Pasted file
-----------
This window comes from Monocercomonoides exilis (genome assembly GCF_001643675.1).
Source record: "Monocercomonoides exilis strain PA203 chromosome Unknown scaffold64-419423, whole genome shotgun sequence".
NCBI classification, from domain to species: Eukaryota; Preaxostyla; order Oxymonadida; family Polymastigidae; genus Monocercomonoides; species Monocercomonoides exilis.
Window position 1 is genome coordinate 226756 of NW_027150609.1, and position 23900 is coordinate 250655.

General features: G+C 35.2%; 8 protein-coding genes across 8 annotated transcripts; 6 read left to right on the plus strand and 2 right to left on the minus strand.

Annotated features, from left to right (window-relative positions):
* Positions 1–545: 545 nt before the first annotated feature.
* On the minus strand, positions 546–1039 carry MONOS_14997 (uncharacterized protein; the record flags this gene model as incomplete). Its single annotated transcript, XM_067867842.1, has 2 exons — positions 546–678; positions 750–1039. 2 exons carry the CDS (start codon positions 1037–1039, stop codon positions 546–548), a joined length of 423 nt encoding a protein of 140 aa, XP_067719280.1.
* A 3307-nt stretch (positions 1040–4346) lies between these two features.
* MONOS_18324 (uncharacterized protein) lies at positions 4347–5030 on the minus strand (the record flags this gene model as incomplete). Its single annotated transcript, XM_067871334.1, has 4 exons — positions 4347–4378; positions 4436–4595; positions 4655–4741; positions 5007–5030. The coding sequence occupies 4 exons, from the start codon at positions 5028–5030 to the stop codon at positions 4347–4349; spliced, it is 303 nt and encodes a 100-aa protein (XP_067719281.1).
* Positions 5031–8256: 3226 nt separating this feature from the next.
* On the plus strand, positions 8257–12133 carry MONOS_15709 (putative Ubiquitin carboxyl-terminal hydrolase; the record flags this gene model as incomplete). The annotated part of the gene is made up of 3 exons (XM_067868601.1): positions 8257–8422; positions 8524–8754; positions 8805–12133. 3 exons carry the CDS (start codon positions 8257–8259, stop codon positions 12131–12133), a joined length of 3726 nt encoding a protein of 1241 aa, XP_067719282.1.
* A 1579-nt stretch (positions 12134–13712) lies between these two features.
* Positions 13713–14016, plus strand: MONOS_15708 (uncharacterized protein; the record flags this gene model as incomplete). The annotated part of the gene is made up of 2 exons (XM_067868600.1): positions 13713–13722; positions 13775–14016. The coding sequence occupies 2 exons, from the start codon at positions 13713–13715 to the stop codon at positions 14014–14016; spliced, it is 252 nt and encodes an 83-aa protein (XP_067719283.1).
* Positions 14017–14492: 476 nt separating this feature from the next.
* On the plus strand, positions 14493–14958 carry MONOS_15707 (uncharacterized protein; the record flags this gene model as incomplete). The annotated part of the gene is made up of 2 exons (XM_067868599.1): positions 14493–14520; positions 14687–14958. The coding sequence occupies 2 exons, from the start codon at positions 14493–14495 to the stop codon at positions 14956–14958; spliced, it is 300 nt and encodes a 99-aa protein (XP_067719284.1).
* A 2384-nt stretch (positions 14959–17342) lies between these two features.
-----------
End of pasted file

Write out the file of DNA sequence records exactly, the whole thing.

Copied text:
This window comes from Monocercomonoides exilis (genome assembly GCF_001643675.1).
Source record: "Monocercomonoides exilis strain PA203 chromosome Unknown scaffold64-419423, whole genome shotgun sequence".
NCBI classification, from domain to species: Eukaryota; Preaxostyla; order Oxymonadida; family Polymastigidae; genus Monocercomonoides; species Monocercomonoides exilis.
Window position 1 is genome coordinate 226756 of NW_027150609.1, and position 23900 is coordinate 250655.

General features: G+C 35.2%; 8 protein-coding genes across 8 annotated transcripts; 6 read left to right on the plus strand and 2 right to left on the minus strand.

Annotated features, from left to right (window-relative positions):
* Positions 1–545: 545 nt before the first annotated feature.
* On the minus strand, positions 546–1039 carry MONOS_14997 (uncharacterized protein; the record flags this gene model as incomplete). Its single annotated transcript, XM_067867842.1, has 2 exons — positions 546–678; positions 750–1039. 2 exons carry the CDS (start codon positions 1037–1039, stop codon positions 546–548), a joined length of 423 nt encoding a protein of 140 aa, XP_067719280.1.
* A 3307-nt stretch (positions 1040–4346) lies between these two features.
* MONOS_18324 (uncharacterized protein) lies at positions 4347–5030 on the minus strand (the record flags this gene model as incomplete). Its single annotated transcript, XM_067871334.1, has 4 exons — positions 4347–4378; positions 4436–4595; positions 4655–4741; positions 5007–5030. The coding sequence occupies 4 exons, from the start codon at positions 5028–5030 to the stop codon at positions 4347–4349; spliced, it is 303 nt and encodes a 100-aa protein (XP_067719281.1).
* Positions 5031–8256: 3226 nt separating this feature from the next.
* On the plus strand, positions 8257–12133 carry MONOS_15709 (putative Ubiquitin carboxyl-terminal hydrolase; the record flags this gene model as incomplete). The annotated part of the gene is made up of 3 exons (XM_067868601.1): positions 8257–8422; positions 8524–8754; positions 8805–12133. 3 exons carry the CDS (start codon positions 8257–8259, stop codon positions 12131–12133), a joined length of 3726 nt encoding a protein of 1241 aa, XP_067719282.1.
* A 1579-nt stretch (positions 12134–13712) lies between these two features.
* Positions 13713–14016, plus strand: MONOS_15708 (uncharacterized protein; the record flags this gene model as incomplete). The annotated part of the gene is made up of 2 exons (XM_067868600.1): positions 13713–13722; positions 13775–14016. The coding sequence occupies 2 exons, from the start codon at positions 13713–13715 to the stop codon at positions 14014–14016; spliced, it is 252 nt and encodes an 83-aa protein (XP_067719283.1).
* Positions 14017–14492: 476 nt separating this feature from the next.
* On the plus strand, positions 14493–14958 carry MONOS_15707 (uncharacterized protein; the record flags this gene model as incomplete). The annotated part of the gene is made up of 2 exons (XM_067868599.1): positions 14493–14520; positions 14687–14958. The coding sequence occupies 2 exons, from the start codon at positions 14493–14495 to the stop codon at positions 14956–14958; spliced, it is 300 nt and encodes a 99-aa protein (XP_067719284.1).
* A 2384-nt stretch (positions 14959–17342) lies between these two features.